Jiun Onkō (Jiun Sonja, 1718–1804) was born and raised in Osaka, the son of a masterless samurai and a devoutly Buddhist mother. Forced into the Buddhist clergy at thirteen at the time of his father's death, Jiun became a novice under Ninko Teiki (1671–1750), a master in the Shingon Vinaya sect. This sect stressed both Shingon or Japanese tantric Buddhism and traditional monastic discipline. Under Teiki's influence, and after a period of training in his late teens and early twenties that included Zen and further Confucian studies, Jiun went on to become one of the leading Buddhist scholars and reformers of the Tokugawa period (1603–1868).
Early in his career, Jiun devoted much attention to the study of monastic discipline and the creation of supra-sectarian Buddhist communities that became part of his "Vinaya of the True Dharma" movement. To counteract a moral laxity that he saw in the Buddhist clergy, he advocated a return to what he judged to be a common core of Buddhist thought and practice that he called "Buddhism as it was when the Buddha was alive." Buddhist ethics, the practice of meditation, and, for monks and nuns, the observance of the vinaya or monastic discipline stood at the center of his movement. Jiun's most famous work, Jūzen hōgo (Sermons on the Ten Good Precepts), completed in 1774, was an argument for Buddhist ethics as the foundation of the Buddhist way of life. Jiun is also remembered as one of Japan's greatest Sanskrit scholars. Working without the aid of a Sanskrit teacher and without a living tradition of Sanskrit studies, Jiun compiled the one thousand-chapter Bongaku shinryō (Guide to Sanskrit Studies, 1766) that included information on the geography, history, and customs of India, as well as dictionaries, grammars, and textual studies.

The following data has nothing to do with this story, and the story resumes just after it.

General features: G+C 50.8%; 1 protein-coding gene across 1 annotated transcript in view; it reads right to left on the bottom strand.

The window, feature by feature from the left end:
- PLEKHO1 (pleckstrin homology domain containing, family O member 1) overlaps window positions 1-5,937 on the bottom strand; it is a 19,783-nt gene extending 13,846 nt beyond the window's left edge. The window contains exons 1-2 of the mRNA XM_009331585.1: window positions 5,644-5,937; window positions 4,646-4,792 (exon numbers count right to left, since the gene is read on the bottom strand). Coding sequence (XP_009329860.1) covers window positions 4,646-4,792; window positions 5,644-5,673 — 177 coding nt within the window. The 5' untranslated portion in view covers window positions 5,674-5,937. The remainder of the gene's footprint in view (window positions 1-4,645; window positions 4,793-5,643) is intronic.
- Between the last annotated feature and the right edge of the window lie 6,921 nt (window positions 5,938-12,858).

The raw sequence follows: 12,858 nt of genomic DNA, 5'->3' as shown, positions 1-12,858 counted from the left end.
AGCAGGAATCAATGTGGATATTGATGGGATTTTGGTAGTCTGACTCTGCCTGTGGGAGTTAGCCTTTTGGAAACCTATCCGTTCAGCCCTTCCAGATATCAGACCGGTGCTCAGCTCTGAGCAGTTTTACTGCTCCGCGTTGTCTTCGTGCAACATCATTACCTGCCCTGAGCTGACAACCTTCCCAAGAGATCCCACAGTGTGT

In his later years, Jiun turned his attention to the study of nativism and articulated his own understanding of the positive relationship that existed between Buddhism and Japan's local gods. His interpretation of nativism came to be known as Unden Shintō, or the "Shintō Transmitted by Jiun." When Japan began a period of rapid modernization in the Meiji period (1868–1912), Buddhist leaders who shared Jiun's concerns about the moral laxity of the clergy and the overly sectarian character of Japanese Buddhism drew inspiration from his Sermons on the Ten Good Precepts, and Japanese scholars who were learning of new research on Indian Buddhist languages in Europe looked with pride to Jiun's pioneering Sanskrit studies.
Watt, Paul B. "Sermons on the Precepts and Monastic Life by the Shingon Vinaya Master Jiun (1718–1804)." Eastern Buddhist 25, no. 2 (1992): 119–128.
Watt, Paul B. "Jiun Sonja (1718–1804): A Response to Confucianism within the Context of Buddhist Reform." In Confucianism and Tokugawa Culture, ed. Peter Nosco. Honolulu: University of Hawaii Press, 1997.
Watt, Paul B. "Shingon's Jiun Sonja and His 'Vinaya of the True Dharma' Movement." In Religions of Japan in Practice, ed. George J. Tanabe, Jr. Princeton, NJ: Princeton University Press, 1999.
Paul B. Watt